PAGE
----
“Finding Myself” in Tel Aviv
When I turned 21 and had just finished the army, unlike most of my generation, I decided that my “finding myself” experience would be becoming economically independent (no longer depending on my Polish mother). I wanted to rent a place for myself in Tel Aviv and find a well paid, sisyphean job that could sustain both the relatively high cost of accommodation in such a sought after city in Israel, as well as the derivative costs of living in Tel-Aviv (restaurant dining and enjoying the nightlife).
As a newbie and first-time home-leaver I found myself working 250–300 hours a month in a production company in southern Tel-Aviv. I got there on a cheap bike my brother was no longer using, and the salary was amazing! This was partly due to the fact that employers are obligated to pay 125% of the hourly rate for the 9th and 10th hours of straight work, 150% for the 11th and 12th, and 200% for any hour after that!
As a recently discharged soldier, over the next few years I didn’t even have to pay income tax. In no time I found myself earning 11,000–13,000 NIS net each month. Together with me in that company there were people who had been working there for up to seven years! One of my managers was there for 11 years as an employee, not an owner, and each day I wondered how he survived working like that for so long.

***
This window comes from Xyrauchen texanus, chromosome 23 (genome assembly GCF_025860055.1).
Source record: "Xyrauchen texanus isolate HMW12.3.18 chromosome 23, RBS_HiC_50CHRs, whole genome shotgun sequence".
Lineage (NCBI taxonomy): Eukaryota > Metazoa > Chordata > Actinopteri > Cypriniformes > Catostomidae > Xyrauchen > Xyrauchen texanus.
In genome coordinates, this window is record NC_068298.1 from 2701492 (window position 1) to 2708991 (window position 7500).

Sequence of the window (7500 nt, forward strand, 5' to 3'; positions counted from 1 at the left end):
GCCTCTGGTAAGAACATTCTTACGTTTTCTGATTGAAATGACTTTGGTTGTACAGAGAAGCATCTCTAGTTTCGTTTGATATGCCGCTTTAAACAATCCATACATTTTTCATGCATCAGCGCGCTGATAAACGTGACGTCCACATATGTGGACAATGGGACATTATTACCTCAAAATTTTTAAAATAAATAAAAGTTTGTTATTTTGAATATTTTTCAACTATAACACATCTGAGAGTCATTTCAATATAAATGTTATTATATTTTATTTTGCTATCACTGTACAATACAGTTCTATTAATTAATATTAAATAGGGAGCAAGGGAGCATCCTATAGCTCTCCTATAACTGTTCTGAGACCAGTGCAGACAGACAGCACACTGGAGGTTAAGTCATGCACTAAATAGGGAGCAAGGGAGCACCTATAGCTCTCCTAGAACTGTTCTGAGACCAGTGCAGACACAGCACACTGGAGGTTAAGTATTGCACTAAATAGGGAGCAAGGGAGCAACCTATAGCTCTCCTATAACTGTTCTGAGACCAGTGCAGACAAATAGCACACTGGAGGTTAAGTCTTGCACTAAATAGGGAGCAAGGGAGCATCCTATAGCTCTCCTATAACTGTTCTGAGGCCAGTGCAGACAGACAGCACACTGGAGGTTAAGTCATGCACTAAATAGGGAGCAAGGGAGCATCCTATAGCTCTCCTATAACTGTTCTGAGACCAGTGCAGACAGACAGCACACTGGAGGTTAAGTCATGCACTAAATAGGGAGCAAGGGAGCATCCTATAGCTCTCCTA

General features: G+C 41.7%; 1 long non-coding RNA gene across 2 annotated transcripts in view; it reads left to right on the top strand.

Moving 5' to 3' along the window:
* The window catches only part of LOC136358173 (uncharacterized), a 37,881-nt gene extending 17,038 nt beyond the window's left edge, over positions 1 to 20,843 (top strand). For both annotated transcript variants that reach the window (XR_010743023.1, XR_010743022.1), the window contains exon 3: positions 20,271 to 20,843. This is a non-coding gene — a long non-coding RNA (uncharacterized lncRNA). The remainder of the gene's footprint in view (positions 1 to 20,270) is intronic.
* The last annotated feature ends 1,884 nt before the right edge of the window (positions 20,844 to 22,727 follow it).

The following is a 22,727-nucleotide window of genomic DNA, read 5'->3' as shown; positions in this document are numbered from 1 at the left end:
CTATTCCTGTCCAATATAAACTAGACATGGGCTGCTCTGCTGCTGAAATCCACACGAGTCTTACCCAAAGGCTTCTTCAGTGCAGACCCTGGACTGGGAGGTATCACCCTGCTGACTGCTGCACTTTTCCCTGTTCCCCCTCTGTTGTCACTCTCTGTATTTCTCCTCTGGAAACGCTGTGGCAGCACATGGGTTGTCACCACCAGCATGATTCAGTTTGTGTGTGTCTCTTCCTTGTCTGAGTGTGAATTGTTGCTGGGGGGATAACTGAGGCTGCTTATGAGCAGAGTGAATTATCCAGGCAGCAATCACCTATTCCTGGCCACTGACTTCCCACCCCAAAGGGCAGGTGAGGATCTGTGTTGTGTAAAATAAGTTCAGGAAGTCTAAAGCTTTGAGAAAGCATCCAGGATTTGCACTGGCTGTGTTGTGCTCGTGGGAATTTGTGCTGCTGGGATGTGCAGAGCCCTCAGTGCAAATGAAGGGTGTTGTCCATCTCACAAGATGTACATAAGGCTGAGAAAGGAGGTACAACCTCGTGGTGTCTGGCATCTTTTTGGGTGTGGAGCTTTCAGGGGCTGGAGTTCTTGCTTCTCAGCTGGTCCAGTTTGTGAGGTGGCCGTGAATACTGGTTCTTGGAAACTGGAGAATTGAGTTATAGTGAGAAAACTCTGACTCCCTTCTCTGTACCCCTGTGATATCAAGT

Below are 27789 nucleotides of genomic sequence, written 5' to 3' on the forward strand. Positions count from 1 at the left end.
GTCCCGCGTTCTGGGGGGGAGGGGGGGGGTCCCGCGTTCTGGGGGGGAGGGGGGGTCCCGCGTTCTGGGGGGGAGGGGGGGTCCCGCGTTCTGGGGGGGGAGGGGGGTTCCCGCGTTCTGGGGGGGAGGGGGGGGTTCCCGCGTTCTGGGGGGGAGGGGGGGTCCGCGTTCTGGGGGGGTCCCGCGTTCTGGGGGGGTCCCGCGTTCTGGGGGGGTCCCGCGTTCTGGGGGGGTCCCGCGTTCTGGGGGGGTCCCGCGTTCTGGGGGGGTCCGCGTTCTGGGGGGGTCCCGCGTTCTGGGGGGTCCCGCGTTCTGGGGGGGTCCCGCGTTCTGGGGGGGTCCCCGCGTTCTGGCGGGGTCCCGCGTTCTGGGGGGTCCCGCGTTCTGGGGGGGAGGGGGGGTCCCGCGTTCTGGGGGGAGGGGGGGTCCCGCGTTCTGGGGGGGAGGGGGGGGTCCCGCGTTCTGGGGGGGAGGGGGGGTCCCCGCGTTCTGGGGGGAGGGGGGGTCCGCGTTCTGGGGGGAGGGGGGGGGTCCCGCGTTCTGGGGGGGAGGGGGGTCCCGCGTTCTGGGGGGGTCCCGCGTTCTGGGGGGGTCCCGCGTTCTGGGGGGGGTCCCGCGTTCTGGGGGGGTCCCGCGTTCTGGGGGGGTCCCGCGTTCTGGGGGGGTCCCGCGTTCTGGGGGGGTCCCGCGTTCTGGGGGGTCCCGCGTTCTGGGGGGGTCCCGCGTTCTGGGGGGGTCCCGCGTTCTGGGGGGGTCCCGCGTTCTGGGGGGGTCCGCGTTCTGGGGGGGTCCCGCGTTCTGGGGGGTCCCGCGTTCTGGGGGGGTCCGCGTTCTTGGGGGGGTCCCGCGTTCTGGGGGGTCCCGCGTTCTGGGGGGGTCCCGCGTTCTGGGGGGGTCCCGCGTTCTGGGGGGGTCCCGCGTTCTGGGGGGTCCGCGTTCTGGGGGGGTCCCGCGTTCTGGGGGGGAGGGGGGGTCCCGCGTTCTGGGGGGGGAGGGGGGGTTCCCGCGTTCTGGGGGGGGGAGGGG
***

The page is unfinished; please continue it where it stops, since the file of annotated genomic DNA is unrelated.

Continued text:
For most of the people I know, and including myself, working at that job was a passing phase; I ended up surviving about six months. The main downside of working there was that I was 21 years old, I’d just moved to Tel-Aviv, and I was sleeping only 4–5 hours each night (just like in the army), and my sole purpose when I got back home was to get some rest cause I had to get back to work early the next morning.
Working there was a truly educational experience for me. I learned a lot about myself, particularly that I can always push my capabilities and work very hard for something I want; whatever I put my mind into and desire working on, I can!
Editing: Mia Raf-Cam